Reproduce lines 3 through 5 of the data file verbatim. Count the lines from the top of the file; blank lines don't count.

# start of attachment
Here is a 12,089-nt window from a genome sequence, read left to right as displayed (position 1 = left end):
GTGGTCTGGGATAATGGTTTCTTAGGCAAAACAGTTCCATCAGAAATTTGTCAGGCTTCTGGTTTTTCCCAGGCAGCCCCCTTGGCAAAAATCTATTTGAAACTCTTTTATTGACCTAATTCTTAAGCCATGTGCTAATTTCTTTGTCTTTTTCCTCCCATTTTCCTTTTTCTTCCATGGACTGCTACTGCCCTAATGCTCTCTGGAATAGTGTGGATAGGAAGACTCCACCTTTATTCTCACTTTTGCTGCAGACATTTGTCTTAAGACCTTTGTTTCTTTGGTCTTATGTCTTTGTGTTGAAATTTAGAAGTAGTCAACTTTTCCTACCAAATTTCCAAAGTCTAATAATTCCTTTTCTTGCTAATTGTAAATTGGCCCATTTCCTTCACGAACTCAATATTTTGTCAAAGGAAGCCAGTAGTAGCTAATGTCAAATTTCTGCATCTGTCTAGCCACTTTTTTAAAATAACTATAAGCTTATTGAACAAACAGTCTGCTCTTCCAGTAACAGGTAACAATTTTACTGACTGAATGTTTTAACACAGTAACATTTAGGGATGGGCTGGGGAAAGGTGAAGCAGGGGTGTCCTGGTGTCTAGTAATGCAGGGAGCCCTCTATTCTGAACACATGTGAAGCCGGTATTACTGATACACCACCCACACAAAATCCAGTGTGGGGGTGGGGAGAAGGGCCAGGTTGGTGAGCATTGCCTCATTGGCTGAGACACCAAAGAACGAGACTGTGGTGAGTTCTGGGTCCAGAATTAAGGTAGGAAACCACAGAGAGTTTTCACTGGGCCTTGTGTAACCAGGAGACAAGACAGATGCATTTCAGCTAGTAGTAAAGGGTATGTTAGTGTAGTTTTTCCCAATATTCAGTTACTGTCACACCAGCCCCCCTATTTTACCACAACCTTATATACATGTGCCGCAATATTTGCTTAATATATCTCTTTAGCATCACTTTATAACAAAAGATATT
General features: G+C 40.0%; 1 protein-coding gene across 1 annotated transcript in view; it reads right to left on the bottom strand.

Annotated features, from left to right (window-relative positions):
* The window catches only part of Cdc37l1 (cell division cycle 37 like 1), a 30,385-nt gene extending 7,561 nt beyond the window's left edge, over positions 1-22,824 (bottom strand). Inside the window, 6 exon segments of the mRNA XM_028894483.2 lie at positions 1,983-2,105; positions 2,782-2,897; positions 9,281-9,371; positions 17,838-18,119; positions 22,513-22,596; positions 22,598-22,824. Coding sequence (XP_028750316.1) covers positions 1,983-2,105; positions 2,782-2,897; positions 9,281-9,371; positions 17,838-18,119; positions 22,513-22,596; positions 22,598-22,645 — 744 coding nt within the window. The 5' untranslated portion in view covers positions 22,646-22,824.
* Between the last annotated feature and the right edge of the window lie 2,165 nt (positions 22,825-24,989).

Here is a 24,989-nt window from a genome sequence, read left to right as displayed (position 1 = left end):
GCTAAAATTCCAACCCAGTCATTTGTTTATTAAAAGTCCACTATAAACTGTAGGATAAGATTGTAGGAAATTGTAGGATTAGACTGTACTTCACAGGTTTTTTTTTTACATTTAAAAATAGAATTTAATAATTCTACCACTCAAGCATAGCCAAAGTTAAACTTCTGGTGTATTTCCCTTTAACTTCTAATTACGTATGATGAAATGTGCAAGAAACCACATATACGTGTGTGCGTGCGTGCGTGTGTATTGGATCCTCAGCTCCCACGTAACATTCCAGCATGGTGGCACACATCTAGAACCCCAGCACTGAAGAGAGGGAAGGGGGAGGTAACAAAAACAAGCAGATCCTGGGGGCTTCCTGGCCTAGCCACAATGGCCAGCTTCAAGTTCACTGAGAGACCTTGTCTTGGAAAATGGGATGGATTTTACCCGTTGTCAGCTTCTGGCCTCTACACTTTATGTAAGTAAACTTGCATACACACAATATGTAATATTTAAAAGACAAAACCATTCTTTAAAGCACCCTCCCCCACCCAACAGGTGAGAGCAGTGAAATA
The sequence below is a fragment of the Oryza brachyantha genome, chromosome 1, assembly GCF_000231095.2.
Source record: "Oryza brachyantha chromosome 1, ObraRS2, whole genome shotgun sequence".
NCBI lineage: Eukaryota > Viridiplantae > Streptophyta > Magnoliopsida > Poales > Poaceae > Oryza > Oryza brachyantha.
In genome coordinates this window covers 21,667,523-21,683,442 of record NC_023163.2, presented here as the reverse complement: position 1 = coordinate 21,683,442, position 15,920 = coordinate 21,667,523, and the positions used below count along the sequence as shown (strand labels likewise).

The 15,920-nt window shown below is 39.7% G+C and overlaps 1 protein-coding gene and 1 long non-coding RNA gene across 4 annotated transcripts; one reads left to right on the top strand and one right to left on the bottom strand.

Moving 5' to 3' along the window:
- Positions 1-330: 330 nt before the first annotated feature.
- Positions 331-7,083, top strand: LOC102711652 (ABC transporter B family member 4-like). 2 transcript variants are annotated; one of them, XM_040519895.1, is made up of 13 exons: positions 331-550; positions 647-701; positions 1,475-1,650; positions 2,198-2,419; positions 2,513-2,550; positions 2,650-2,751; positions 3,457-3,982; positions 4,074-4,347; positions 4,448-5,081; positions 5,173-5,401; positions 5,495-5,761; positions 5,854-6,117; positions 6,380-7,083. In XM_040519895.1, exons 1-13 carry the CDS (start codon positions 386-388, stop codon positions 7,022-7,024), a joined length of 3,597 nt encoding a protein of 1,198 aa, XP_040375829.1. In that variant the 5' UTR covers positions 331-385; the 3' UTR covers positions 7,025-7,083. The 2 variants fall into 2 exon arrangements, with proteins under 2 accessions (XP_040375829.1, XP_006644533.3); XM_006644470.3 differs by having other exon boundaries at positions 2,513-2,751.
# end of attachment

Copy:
General features: G+C 40.0%; 1 protein-coding gene across 1 annotated transcript in view; it reads right to left on the bottom strand.

Annotated features, from left to right (window-relative positions):
* The window catches only part of Cdc37l1 (cell division cycle 37 like 1), a 30,385-nt gene extending 7,561 nt beyond the window's left edge, over positions 1-22,824 (bottom strand). Inside the window, 6 exon segments of the mRNA XM_028894483.2 lie at positions 1,983-2,105; positions 2,782-2,897; positions 9,281-9,371; positions 17,838-18,119; positions 22,513-22,596; positions 22,598-22,824. Coding sequence (XP_028750316.1) covers positions 1,983-2,105; positions 2,782-2,897; positions 9,281-9,371; positions 17,838-18,119; positions 22,513-22,596; positions 22,598-22,645 — 744 coding nt within the window. The 5' untranslated portion in view covers positions 22,646-22,824.